Bride: Evelyne Munini Mbithi
Groom: James Mumo Wambua
Date: February 7, 2015
Fellowship for Christ, Buruburu
Photo shoot: Arboretum
Evelyne: Back in 2012, when I was a Kenya Medical Training College (KMTC) student in the Machakos campus, the bank for which James worked had come for a week long sales activation in our school.
James: I met her on the first day of the activation and opened an account for her. We talked every day from that day until the end of that week. After the activation was done with, we lost contact and was soon after moved to the bank's Mtito Andei branch.
Evelyne: Once I was done with school, I landed a job in Mtito Andei. I had just stayed a week there when I went to the bank to open an account. I remember seeing him in a checkered windbreaker but did not say a word.
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James: Feeling guilty for having not communicated, I did not know what to say to her. It was a lost opportunity. She, however, came back two weeks later accompanied by her dad who also works in Mtito Andei to collect her ATM card. I waited for an opportunity when she was away from her dad and asked for her number. We kept in touch from then on.
Though we never had an official dater per say, our form of communication was interesting. She worked mostly on night shift, so I would go see her at her place of work at around 8pm and every time she had no patients, we would chat. It was a blessing in disguise since there were no proper places to have a date and she did not have to explain her whereabouts to her dad.
Evelyne: July 6, 2014 was just another ordinary Sunday morning. I left work and took a detour to my boyfriend's house before I could head home. Exhausted from working the night shift, I lay on his couch as I narrated to him the incidents that took place on my shift the previous night. As I recounted the events of that night he approached the couch and knelt beside me. 'Nothing unusual about that,' I thought to myself. That was until he fished the ring and asked me to marry him. It was just the previous day he had met my dad and here he was proposing, barely 24 hours later. And the way the ring fit.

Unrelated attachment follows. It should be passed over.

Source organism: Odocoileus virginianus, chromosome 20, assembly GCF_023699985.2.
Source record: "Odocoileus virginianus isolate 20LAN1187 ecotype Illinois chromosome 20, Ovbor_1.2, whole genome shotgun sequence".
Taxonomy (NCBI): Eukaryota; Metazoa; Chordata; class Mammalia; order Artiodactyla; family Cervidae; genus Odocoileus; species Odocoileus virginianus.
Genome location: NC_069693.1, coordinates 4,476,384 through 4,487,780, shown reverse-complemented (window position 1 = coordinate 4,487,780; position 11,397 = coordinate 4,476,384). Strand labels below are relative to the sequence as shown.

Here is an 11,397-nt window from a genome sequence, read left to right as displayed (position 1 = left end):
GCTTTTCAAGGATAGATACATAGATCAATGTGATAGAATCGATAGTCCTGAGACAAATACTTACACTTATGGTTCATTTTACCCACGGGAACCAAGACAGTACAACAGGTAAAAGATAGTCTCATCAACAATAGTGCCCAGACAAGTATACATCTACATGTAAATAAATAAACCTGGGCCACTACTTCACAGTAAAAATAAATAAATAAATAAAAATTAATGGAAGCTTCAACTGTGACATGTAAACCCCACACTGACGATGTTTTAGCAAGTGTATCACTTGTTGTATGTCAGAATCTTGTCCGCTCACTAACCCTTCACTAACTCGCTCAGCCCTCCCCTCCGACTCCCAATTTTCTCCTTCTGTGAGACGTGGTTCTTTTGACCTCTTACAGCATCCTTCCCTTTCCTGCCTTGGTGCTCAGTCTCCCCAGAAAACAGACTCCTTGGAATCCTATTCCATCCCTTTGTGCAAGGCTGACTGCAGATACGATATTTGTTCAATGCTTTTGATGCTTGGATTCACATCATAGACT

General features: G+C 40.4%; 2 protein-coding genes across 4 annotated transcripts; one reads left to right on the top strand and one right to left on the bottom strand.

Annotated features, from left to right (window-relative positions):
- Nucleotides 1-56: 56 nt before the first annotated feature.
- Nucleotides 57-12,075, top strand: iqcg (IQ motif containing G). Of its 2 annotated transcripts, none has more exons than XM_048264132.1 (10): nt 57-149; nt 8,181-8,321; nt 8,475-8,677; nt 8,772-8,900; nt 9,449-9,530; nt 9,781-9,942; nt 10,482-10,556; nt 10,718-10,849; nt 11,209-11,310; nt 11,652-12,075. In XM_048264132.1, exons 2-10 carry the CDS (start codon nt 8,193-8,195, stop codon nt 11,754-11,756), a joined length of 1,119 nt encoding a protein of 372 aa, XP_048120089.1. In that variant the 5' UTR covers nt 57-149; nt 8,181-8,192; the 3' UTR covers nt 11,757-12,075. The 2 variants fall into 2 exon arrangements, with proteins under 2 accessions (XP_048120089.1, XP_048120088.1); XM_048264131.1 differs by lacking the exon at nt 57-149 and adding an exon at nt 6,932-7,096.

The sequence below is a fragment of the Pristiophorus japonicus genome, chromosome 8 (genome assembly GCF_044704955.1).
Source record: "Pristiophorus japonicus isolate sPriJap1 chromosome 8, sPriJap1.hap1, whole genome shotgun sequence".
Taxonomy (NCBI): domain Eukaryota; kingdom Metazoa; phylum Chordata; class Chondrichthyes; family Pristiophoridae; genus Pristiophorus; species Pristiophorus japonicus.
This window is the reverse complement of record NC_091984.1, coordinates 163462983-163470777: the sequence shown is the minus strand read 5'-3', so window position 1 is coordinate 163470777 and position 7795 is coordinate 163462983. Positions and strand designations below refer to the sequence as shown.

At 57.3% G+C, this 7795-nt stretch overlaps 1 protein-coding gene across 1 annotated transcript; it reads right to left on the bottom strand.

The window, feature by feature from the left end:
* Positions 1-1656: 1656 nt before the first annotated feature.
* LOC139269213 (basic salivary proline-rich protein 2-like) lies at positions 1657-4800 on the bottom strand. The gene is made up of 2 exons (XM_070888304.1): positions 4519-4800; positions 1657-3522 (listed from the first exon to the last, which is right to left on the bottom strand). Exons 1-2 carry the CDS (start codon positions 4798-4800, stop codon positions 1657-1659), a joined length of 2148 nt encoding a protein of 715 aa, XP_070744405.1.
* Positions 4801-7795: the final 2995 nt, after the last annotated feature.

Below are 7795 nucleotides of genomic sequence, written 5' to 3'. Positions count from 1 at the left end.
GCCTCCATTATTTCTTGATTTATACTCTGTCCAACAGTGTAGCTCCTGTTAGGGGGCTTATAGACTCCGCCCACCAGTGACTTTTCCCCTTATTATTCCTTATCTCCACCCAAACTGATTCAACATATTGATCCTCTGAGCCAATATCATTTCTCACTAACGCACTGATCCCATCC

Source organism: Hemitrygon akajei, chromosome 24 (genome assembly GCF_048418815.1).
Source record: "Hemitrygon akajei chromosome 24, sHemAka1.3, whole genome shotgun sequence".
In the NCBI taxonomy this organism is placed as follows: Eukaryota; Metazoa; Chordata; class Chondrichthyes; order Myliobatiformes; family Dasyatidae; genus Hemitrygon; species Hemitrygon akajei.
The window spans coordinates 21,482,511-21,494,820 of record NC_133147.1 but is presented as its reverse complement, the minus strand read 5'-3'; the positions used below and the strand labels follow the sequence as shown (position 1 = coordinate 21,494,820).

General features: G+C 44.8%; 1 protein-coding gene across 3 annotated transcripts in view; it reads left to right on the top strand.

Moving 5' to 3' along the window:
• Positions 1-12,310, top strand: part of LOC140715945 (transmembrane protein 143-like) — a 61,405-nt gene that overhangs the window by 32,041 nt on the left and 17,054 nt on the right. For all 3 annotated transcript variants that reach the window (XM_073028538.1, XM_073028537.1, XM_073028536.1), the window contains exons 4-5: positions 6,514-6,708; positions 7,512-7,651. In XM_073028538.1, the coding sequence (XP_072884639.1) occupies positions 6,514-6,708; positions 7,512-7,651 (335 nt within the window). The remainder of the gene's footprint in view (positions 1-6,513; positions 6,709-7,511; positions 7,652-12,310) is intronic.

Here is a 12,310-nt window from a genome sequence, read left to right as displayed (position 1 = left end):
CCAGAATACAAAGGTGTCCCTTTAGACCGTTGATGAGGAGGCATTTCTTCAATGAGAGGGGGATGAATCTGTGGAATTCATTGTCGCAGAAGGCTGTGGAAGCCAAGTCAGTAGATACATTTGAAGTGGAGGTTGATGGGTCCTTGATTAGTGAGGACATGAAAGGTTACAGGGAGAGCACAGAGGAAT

James: I had on many occasions tried fitting her rings on my finger. That is how I got the perfect fit. I saw no need in waiting too long to propose. I did not want to drag things along due to the busy schedules that we all had.
James: As is the Kamba custom, dowry negotiations are to be between the married relatives from both sides. We, however, realised that after this negotiations were done, we would be legally married under customary law, which was not our intention. We, therefore, decided that the negotiations would be between the fathers only.
To avoid the unnecessary drama that comes with tailoring clothes, I informed the groomsmen of the colour scheme and asked them to find a suit in that colour. While the suits were bought from different shops, the colour was uniform as we settled for one designer.
Evelyne: Three weeks to the wedding, I had not bought my wedding dress. So on one of my visits to the tailor in charge of the bridesmaids dresses, I asked him to direct me to a bridal shop, since she would be familiar with such. He took me to Accra Road. Before I could make my decision, he told me to have a look at gowns in Jamia Mall, which I did but did not get anything that caught my eye. I went back to the stalls in Accra Road and searched till I got a gown.
Evelyne: Prayer should always come first in everything you do. No marriage can survive without it.
James: If you want to get married now, just do it. There will never be the right amount of money to do a wedding. While at it, be true to yourself; do a wedding that you can afford.
It is important to find professionals to do your photography and video. It is all you will be left with as memories of your wedding day after it is over and done. To help choose a professional, always look at the work they have done before.
WORDS: Rose Kwamboka
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